Protect me from what I want
Alternative Realities: “Protect me from what I want” is an ongoing conversation with participants about generative narratives of race, identity, and privilege in the Asian American community. This project interrogates our relationship with technology by using computer predictions as an extension to control our own futures. When we think about decision making, we tend to make decisions based on a vision of an ideal future. I want to better understand how diverse immigrant experiences in the Asian American community affect possible visions of the futures that we envision for ourselves. The choices of our ancestors were largely shaped by society and their immigrant experiences. Today, these choices permeate even as we turn increasingly towards technology to aid us in decision making. I’m interested in this dynamic and the pervasive power of technology on our own decision-making abilities about our future. How much can we try to control now and how much is already constrained by society? Perhaps this desire to control alludes back to this idea; we can only gain control when we choose to let go.
This is an output of an algorithm that generates alternative realities.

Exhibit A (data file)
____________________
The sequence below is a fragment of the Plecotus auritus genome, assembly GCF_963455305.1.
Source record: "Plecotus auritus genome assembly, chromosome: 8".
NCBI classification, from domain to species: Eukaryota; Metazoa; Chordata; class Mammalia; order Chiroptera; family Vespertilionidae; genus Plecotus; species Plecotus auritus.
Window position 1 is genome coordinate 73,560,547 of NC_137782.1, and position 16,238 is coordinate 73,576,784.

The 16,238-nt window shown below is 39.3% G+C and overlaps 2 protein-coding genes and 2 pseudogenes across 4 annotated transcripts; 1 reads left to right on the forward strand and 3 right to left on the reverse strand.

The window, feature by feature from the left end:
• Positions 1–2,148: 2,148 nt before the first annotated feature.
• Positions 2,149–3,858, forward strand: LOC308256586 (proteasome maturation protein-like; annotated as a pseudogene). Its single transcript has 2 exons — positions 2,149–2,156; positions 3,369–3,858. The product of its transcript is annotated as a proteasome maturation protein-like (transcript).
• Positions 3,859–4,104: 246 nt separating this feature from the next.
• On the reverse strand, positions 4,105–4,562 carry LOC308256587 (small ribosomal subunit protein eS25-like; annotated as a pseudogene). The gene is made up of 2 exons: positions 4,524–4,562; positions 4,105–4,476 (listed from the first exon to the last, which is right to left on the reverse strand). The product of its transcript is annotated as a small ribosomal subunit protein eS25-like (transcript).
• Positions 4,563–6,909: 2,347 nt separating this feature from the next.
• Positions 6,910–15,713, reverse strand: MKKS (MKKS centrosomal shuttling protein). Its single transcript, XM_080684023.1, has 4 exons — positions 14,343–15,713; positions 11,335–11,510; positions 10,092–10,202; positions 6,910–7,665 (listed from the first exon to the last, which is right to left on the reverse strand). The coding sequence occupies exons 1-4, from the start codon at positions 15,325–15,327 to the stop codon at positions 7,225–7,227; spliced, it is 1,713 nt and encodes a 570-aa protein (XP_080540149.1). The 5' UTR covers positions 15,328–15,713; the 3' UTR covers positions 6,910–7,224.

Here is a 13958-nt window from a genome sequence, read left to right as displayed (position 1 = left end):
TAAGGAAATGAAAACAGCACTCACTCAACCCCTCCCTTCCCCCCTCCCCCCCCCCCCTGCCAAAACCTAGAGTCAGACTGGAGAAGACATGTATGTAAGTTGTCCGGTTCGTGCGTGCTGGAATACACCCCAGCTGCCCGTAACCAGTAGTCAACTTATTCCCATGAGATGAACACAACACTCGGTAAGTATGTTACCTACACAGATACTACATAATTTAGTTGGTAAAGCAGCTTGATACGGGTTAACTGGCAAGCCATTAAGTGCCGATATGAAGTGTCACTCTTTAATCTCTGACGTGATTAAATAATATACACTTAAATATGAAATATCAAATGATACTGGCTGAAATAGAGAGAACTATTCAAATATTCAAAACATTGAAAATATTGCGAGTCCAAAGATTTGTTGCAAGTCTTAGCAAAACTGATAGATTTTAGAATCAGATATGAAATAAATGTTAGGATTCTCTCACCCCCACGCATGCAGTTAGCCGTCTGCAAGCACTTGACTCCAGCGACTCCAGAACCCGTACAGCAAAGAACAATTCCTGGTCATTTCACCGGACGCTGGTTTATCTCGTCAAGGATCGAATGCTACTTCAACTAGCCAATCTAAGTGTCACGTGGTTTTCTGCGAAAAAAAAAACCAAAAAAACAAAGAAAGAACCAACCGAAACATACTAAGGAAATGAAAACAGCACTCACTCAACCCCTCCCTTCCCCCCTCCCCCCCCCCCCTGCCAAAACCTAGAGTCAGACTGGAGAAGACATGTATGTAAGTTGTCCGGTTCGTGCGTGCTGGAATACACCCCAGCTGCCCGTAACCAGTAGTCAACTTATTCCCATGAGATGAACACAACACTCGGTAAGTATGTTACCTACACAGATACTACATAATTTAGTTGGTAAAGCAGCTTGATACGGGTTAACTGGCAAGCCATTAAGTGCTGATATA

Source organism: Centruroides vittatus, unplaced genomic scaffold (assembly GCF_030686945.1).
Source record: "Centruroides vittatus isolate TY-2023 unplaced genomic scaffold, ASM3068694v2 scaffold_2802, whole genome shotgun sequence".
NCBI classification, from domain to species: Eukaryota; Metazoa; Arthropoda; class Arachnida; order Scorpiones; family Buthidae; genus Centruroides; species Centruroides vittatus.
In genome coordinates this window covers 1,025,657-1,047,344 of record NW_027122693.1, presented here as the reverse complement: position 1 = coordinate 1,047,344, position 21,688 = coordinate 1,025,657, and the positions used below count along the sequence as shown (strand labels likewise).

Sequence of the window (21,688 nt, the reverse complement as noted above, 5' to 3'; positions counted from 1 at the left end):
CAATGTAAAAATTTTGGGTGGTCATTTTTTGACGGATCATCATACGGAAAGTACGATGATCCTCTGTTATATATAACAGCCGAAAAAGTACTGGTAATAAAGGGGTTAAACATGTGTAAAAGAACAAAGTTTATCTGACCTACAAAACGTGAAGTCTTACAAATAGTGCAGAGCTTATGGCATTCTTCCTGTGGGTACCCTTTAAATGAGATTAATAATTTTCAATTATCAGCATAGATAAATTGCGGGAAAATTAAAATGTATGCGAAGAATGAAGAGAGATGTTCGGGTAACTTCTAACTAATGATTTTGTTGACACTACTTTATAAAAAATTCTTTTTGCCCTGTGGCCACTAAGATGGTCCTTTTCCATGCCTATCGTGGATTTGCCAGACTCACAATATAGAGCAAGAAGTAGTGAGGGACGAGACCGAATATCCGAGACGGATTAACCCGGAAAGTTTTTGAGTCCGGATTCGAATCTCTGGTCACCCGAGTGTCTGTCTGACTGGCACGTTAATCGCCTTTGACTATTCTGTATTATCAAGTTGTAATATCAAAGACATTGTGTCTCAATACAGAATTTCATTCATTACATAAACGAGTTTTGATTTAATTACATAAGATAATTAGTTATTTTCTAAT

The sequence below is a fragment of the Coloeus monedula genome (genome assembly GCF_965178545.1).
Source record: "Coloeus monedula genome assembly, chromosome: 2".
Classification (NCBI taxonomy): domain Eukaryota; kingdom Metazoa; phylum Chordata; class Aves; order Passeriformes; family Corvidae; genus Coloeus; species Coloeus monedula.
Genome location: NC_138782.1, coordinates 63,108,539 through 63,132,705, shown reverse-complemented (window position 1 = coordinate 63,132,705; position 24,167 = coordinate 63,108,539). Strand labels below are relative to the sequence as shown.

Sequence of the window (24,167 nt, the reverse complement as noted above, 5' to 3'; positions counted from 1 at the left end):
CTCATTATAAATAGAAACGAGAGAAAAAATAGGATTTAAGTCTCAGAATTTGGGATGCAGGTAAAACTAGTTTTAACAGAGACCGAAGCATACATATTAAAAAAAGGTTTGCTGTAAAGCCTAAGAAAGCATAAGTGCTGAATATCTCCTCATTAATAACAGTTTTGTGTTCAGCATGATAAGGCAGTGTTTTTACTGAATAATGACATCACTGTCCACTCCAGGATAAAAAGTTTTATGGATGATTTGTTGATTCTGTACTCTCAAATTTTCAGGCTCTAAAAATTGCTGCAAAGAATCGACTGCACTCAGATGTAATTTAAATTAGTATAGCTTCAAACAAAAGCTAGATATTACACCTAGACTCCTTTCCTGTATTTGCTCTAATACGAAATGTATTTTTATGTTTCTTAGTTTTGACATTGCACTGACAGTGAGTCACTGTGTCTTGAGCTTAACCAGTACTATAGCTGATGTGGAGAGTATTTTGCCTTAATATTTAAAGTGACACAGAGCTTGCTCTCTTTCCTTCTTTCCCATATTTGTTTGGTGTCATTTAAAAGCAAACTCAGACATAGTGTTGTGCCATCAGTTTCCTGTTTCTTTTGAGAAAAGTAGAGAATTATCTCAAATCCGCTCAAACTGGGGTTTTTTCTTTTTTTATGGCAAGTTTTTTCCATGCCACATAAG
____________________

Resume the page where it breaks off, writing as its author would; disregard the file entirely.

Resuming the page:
“So I’ve been thinking a lot about this and I’ve always been curious about this idea of happiness. How would you want to become happy? How would you achieve happiness? So I’ve always been curious about this idea of happiness. I think that it can be a sign of weakness to have a zipper on, but I think also a sign of strength. I think a zipper on is a bad sign. I think a bad sign is, it would be nice to be able to wear glasses and things that show emotion in, but I think that emotion can be a vehicle to allow you to be who you are and show emotion in a way that, I don’t think we can see that in a world where humans are supposed to be, you know, very persistent, very outgoing, and I think that, I also think that, you know, this is a Western idea of happiness and it’s always been a Western idea of happiness. And in many ways, Asian-American there, middle class to lower middle class. I think that there’s more to it than ethnicity. I think that there’s a lot to it am thinking about, it actually does make”